1/06/2011 | Share this article: View CommentsBy Carl S. ~
I found it depressing to reread the Gospels, struck not only by the contradictory claims of a loving, yet non-responsive father (“…why hast thou forsaken me?”), but also by the differences between the old and new versions of a covenant which turned out to be not very different after all, when it came right down to it.
|If thine eye offend thee...|
I think that whoever wrote those N.T. texts did so with an obvious plan: whether writing of the Baptist, the place, time, or circumstances of Jesus' birth, the major events of his life, suffering, and death - they wrote about fulfilling prophesies, and ALL of those prophesies they had already read about in older texts! So then, the life story of Jesus was written as it was so that those prophecies would be “fulfilled.” There were no divine plans brought to realization. The details of Jesus’ life story in the Gospels are presented as “the will of God," everything that "had to be.” In fact, the older stories predetermined what could be written in the N.T. stories. (And, according to the same writers, Jesus, as an "end-times" prophet, prophesied the end would come "soon," even in the lifetimes of some of his hearers. Tellingly, THAT prophesy was never fulfilled.)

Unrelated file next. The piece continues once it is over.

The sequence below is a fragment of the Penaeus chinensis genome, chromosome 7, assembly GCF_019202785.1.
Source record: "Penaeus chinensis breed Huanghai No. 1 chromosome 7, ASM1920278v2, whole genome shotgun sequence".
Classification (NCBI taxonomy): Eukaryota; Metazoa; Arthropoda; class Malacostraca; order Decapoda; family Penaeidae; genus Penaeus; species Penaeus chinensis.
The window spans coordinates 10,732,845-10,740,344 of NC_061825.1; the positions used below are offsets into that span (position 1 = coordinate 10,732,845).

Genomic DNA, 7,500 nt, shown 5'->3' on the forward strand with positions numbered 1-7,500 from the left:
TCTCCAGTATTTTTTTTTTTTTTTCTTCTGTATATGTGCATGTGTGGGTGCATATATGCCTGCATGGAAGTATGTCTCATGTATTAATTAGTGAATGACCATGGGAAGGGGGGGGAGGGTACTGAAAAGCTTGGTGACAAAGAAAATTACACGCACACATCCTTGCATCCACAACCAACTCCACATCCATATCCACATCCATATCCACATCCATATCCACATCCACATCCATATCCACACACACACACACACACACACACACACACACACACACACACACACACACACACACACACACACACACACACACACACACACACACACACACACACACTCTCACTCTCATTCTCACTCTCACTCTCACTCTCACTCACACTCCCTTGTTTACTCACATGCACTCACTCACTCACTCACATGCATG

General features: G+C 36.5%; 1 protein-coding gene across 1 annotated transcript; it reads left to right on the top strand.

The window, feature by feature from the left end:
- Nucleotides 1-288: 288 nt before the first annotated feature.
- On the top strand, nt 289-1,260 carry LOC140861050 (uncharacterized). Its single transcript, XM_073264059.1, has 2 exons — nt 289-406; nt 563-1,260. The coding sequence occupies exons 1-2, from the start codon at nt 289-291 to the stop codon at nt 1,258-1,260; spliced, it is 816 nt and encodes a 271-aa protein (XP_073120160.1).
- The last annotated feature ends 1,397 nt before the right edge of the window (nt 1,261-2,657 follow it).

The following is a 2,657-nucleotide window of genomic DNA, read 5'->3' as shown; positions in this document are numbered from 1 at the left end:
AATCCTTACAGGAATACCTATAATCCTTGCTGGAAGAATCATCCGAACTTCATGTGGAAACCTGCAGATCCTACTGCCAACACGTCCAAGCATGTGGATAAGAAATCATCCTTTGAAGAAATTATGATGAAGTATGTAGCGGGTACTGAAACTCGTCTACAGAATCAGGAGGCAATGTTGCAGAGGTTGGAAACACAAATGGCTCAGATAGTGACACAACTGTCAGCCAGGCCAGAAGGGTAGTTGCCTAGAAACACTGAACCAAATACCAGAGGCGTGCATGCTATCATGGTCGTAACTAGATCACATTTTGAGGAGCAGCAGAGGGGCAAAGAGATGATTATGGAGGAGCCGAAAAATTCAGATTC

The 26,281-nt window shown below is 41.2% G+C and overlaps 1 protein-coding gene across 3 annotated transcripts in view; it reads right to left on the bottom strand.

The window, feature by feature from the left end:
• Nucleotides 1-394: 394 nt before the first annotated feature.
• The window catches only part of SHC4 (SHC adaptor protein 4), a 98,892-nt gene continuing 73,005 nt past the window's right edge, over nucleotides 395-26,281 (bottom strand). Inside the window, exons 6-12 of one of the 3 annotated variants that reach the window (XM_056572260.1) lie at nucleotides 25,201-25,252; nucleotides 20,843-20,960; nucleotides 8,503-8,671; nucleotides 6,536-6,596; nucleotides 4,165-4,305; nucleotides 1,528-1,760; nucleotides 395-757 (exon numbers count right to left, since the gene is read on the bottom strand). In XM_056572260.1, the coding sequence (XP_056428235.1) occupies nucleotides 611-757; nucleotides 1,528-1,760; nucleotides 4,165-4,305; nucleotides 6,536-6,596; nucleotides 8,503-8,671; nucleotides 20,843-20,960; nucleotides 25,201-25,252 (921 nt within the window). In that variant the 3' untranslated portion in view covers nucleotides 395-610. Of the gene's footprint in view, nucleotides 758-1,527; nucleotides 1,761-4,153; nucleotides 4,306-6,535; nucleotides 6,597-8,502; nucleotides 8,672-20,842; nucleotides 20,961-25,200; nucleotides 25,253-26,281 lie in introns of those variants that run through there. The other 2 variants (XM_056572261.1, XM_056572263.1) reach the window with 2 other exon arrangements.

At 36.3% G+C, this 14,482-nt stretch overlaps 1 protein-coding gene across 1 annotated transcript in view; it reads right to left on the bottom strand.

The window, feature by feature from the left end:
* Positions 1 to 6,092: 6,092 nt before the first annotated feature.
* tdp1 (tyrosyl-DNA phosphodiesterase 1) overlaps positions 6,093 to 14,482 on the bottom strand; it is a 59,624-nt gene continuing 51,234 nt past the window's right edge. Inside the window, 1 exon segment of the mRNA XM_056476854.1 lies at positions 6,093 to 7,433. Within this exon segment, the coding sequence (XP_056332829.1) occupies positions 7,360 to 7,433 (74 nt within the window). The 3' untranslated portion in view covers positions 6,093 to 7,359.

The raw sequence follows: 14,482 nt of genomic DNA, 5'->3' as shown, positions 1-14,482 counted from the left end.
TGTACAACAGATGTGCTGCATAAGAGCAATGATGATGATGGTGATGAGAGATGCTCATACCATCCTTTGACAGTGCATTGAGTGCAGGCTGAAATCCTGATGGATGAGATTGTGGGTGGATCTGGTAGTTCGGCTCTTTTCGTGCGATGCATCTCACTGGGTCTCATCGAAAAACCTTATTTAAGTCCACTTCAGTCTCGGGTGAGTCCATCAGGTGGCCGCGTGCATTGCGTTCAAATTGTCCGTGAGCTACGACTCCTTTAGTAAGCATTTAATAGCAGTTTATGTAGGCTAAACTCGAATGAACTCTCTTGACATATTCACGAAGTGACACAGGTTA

All things considered, in the Gospels we are dealing with an individual's resignation to fate, at all costs, as it was written, as a script before he was born. He, like Noah and Job, is an actor with a role to play, a pawn-piece of the god, and not even the god, if you think about it, but the writings of men writing for the god.
In the Gospels we are dealing with an individual's resignation to fate, at all costs, as it was written, as a script before he was born.A literary theme still used today involves the conflict between a life lived solely for another's expectations or demands, versus a life lived for one's own desires, potential, and individuality; the right to be one's authentic self-asserted against a repressive authority. The man on the cross is such an example of obedience, renunciation of individuality, with no control over his own life or destiny. It is a depressing obedience, and reads like a Greek tragedy. The man in the garden of Gethsemane should have doubted, questioned, listened to his instincts, because he was being used. The basic script of the New Testament is the same as the Old, after all; human life is expendable. Obedience is the prime directive of religions, to the extent of destroying oneself via crucifixion or suicide bomb; even if one is only obeying ancient texts.
I say, disobey. Follow your conscience. Don't waste your life over an alleged disembodied spirit, or someone in "authority" telling you how to live. To doubt is to be free, as a wise, ancient Greek said. Never be an apologist for "God." Don't be a tragic figure like the written "Jesus." Accept yourself. Find a real body; a friend, lover, child, or a pet, and comfort and help each other.